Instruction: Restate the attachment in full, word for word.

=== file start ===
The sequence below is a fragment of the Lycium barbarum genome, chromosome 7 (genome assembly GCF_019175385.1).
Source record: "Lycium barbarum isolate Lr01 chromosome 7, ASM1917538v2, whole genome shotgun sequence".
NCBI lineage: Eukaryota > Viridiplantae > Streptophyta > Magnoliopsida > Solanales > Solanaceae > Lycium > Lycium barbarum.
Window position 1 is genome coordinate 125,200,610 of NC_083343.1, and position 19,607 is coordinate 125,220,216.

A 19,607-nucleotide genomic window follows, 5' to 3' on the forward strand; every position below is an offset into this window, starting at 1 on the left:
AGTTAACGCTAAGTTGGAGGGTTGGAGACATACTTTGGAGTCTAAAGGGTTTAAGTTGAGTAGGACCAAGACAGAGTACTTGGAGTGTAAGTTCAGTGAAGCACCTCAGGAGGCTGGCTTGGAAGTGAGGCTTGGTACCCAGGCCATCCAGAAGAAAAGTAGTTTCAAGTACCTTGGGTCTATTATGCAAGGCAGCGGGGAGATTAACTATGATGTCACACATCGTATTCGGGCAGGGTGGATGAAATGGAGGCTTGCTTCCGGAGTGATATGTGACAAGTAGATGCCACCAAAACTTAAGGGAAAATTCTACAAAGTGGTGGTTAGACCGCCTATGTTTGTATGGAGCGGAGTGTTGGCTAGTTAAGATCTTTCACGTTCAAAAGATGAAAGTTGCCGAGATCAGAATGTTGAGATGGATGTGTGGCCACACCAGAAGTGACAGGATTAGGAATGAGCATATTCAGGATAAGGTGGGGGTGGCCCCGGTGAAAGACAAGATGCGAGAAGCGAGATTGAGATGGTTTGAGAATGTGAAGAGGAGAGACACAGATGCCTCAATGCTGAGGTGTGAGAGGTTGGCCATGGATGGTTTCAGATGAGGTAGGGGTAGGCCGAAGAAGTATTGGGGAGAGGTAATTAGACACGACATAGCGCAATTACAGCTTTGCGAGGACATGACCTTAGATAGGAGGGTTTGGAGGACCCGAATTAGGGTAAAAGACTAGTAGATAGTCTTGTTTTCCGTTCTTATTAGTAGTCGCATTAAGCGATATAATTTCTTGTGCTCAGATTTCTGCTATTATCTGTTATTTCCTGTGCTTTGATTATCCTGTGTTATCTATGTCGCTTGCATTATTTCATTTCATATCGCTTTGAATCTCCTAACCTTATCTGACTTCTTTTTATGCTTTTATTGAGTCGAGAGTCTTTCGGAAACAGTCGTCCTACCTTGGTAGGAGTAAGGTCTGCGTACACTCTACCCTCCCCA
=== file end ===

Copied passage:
The sequence below is a fragment of the Lycium barbarum genome, chromosome 7 (genome assembly GCF_019175385.1).
Source record: "Lycium barbarum isolate Lr01 chromosome 7, ASM1917538v2, whole genome shotgun sequence".
NCBI lineage: Eukaryota > Viridiplantae > Streptophyta > Magnoliopsida > Solanales > Solanaceae > Lycium > Lycium barbarum.
Window position 1 is genome coordinate 125,200,610 of NC_083343.1, and position 19,607 is coordinate 125,220,216.

A 19,607-nucleotide genomic window follows, 5' to 3' on the forward strand; every position below is an offset into this window, starting at 1 on the left:
AGTTAACGCTAAGTTGGAGGGTTGGAGACATACTTTGGAGTCTAAAGGGTTTAAGTTGAGTAGGACCAAGACAGAGTACTTGGAGTGTAAGTTCAGTGAAGCACCTCAGGAGGCTGGCTTGGAAGTGAGGCTTGGTACCCAGGCCATCCAGAAGAAAAGTAGTTTCAAGTACCTTGGGTCTATTATGCAAGGCAGCGGGGAGATTAACTATGATGTCACACATCGTATTCGGGCAGGGTGGATGAAATGGAGGCTTGCTTCCGGAGTGATATGTGACAAGTAGATGCCACCAAAACTTAAGGGAAAATTCTACAAAGTGGTGGTTAGACCGCCTATGTTTGTATGGAGCGGAGTGTTGGCTAGTTAAGATCTTTCACGTTCAAAAGATGAAAGTTGCCGAGATCAGAATGTTGAGATGGATGTGTGGCCACACCAGAAGTGACAGGATTAGGAATGAGCATATTCAGGATAAGGTGGGGGTGGCCCCGGTGAAAGACAAGATGCGAGAAGCGAGATTGAGATGGTTTGAGAATGTGAAGAGGAGAGACACAGATGCCTCAATGCTGAGGTGTGAGAGGTTGGCCATGGATGGTTTCAGATGAGGTAGGGGTAGGCCGAAGAAGTATTGGGGAGAGGTAATTAGACACGACATAGCGCAATTACAGCTTTGCGAGGACATGACCTTAGATAGGAGGGTTTGGAGGACCCGAATTAGGGTAAAAGACTAGTAGATAGTCTTGTTTTCCGTTCTTATTAGTAGTCGCATTAAGCGATATAATTTCTTGTGCTCAGATTTCTGCTATTATCTGTTATTTCCTGTGCTTTGATTATCCTGTGTTATCTATGTCGCTTGCATTATTTCATTTCATATCGCTTTGAATCTCCTAACCTTATCTGACTTCTTTTTATGCTTTTATTGAGTCGAGAGTCTTTCGGAAACAGTCGTCCTACCTTGGTAGGAGTAAGGTCTGCGTACACTCTACCCTCCCCA